How to Become a Farm Manager in 5 Steps

Farm managers oversee seed selection, crop production, harvesting, hiring and a range of other duties. Read here for more information on becoming a farm manager, like training options, job openings and certification. Schools offering Landscape Design degrees can also be found in these popular choices.

What Is a Farm Manager?

A farm manager often takes on many jobs in an agricultural operation, including planning and coordinating planting, harvesting, maintenance and other activities at one or more farms. The range of your duties as a farm manager varies, and you might oversee everything from seed selection and pesticide use to bookkeeping and human resources. At large farms, you could be responsible for a single facet of a farm's operations, such as hiring and training farm workers or marketing. At smaller farms you might supervise all phases of production. Other duties might include creating budgets, monitoring the storage and shipping of harvested crops and maintaining records.

Step 1: Consider Earning a Degree

The growing technical and financial complexity of modern farming increasingly favors managers who have postsecondary education. A number of schools offer bachelor's degree programs in agricultural or agribusiness management that prepare you for day-to-day decision-making on a farm or for industry roles like sales or policy-making. Program courses often cover crop science, animal science, accounting, economics and government policy.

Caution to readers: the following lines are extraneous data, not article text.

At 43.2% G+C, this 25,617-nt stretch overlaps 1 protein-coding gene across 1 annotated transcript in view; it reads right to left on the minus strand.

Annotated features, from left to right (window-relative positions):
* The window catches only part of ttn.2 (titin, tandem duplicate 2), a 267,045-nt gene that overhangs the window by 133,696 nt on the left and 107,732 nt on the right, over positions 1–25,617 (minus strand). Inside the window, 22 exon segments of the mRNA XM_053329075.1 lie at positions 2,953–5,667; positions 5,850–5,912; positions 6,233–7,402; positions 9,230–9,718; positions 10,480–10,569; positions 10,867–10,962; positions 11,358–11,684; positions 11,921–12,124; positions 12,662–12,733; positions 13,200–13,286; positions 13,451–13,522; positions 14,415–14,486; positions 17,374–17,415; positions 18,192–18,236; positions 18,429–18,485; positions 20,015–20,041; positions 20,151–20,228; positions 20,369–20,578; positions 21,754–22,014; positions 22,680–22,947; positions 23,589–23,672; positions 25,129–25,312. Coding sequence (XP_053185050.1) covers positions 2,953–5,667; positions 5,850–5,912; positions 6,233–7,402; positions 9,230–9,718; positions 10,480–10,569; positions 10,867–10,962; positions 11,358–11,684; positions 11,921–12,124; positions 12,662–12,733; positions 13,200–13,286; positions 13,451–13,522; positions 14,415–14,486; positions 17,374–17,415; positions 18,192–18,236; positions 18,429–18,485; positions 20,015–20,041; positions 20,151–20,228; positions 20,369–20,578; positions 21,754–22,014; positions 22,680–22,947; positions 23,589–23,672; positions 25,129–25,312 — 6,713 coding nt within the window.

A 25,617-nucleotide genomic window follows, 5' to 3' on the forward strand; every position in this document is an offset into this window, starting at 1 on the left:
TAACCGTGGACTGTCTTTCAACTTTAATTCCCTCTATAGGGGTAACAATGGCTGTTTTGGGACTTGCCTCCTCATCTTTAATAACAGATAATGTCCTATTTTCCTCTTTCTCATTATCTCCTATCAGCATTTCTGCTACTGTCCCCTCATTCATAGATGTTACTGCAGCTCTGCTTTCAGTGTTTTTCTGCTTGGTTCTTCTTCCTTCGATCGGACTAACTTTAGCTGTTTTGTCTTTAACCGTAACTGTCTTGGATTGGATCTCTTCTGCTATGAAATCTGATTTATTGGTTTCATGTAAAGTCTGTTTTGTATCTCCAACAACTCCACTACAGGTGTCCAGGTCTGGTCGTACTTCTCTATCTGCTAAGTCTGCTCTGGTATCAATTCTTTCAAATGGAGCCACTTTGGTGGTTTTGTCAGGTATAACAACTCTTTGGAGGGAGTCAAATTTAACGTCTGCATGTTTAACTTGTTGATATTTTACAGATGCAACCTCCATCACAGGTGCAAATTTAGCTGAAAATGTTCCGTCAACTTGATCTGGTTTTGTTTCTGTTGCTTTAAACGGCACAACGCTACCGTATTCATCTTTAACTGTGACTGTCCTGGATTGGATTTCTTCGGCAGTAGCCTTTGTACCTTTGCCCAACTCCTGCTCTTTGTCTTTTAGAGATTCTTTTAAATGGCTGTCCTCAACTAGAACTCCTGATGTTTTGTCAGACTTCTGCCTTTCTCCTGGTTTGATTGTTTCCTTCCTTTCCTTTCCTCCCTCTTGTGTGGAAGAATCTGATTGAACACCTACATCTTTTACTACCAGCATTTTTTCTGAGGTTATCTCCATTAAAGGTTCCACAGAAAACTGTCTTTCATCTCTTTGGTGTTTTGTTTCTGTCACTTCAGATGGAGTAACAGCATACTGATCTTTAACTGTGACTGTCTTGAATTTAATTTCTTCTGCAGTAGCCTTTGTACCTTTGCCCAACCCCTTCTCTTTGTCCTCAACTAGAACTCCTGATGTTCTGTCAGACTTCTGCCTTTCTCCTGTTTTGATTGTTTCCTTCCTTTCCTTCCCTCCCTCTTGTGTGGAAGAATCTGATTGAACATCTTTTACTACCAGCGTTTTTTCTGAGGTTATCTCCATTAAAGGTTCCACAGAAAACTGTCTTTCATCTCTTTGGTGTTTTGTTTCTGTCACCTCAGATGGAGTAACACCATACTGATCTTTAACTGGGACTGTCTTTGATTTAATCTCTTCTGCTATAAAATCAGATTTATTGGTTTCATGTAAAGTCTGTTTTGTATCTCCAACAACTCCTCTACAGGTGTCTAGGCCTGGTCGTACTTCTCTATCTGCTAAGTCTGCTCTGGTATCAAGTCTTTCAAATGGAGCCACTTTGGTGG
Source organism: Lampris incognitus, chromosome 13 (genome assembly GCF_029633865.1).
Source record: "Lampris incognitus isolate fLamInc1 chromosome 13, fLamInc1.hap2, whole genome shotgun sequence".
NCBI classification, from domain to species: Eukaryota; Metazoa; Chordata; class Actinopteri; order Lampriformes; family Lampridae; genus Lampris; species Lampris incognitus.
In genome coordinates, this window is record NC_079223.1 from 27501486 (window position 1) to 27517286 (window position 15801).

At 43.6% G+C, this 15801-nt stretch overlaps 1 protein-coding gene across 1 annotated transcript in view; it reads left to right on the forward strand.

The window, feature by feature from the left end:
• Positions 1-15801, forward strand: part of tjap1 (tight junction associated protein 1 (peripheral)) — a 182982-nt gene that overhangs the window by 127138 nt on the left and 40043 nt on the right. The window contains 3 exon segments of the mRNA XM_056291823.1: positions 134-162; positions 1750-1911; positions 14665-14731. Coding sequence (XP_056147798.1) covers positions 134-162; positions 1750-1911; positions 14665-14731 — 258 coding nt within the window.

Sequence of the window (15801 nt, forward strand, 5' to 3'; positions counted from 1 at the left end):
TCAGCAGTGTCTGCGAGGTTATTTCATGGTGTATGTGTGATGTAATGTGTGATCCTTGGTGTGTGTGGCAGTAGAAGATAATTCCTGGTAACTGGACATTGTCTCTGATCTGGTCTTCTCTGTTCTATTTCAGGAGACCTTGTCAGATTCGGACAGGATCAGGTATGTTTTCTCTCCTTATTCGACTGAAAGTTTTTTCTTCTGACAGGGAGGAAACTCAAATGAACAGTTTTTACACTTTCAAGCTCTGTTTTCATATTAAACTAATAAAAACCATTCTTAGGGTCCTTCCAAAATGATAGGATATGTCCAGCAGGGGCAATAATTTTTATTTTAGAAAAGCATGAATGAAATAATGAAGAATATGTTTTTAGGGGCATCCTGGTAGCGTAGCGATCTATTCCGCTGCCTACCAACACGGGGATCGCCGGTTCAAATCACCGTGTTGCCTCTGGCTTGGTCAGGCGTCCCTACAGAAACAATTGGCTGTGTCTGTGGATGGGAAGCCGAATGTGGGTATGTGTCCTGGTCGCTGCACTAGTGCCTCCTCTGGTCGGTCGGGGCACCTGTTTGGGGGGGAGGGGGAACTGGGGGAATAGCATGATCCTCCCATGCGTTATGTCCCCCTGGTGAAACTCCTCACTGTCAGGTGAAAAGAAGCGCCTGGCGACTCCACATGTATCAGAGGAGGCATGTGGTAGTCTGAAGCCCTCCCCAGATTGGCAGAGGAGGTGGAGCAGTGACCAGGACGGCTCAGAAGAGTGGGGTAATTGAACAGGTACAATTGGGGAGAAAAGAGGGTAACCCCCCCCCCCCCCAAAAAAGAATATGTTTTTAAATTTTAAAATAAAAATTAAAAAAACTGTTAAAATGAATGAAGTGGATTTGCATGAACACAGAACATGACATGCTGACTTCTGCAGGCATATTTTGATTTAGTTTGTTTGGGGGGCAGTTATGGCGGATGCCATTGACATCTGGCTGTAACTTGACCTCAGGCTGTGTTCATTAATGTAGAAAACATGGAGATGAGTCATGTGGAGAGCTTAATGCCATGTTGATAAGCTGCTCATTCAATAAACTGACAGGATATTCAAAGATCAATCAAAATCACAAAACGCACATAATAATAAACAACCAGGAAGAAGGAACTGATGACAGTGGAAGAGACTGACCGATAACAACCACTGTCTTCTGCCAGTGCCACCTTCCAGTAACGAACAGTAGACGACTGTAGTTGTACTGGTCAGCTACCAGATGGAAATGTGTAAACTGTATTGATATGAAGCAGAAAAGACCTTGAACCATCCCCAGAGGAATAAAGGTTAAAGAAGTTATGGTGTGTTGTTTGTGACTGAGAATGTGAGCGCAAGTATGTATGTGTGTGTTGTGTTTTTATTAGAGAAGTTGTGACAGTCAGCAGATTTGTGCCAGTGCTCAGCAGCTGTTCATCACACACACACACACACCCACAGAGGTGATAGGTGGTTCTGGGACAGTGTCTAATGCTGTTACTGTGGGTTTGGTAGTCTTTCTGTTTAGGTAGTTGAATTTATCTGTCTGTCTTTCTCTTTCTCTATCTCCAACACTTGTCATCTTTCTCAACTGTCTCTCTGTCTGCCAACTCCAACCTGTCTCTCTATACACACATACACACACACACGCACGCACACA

Step 2: Gain Work Experience

If you grew up on a farm, you may have already learned many skills necessary to run one. However, if you're coming to farming as an adult, you could participate in an internship or practicum to gain experience. Opportunities are available with trade associations and state and federal agricultural agencies. Many bachelor's degree programs include a course or courses that provide field experience.

Step 3: Pursue a Job

The U.S. Bureau of Labor Statistics (BLS) reported that approximately 248,100 farm, ranch and other agricultural managers held jobs in 2008 (www.bls.gov). Figures for farm managers alone weren't available. From 2008-2018, the BLS projected employment to grow six percent to about 262,700 jobs. Demand for management skills will be driven by an ongoing trend towards consolidation of small farms into large farms held by absentee owners, reported the BLS. PayScale.com reported that as of November 2011, most farm managers earned between $20,567 and $76,378 annually.

Step 4: Stay Abreast of Developments

Technology, cultivation practices, government agricultural policy and farm commodity markets constantly evolve. Staying on top of these issues is usually necessary for farm managers. You can enroll in continuing education management courses and seminars offered by the American Society of Farm Managers and Rural Appraisers (ASFMRA). Course subjects include land management, valuation of intangible assets, property risk assessment and conservation policy.

Step 5: Consider Certification

You can raise your professional standing by obtaining the Accredited Farm Manager (AFM) credential from ASFMRA. To be eligible for the AFM exam you need to complete four ASFMRA agriculture land management courses, hold at least a bachelor's degree, have four years of farm management experience and submit a sample farm management plan. You also have to be a member of ASFMRA. The AFM exam tests your knowledge of farm planning, market planning and agricultural tax policy.

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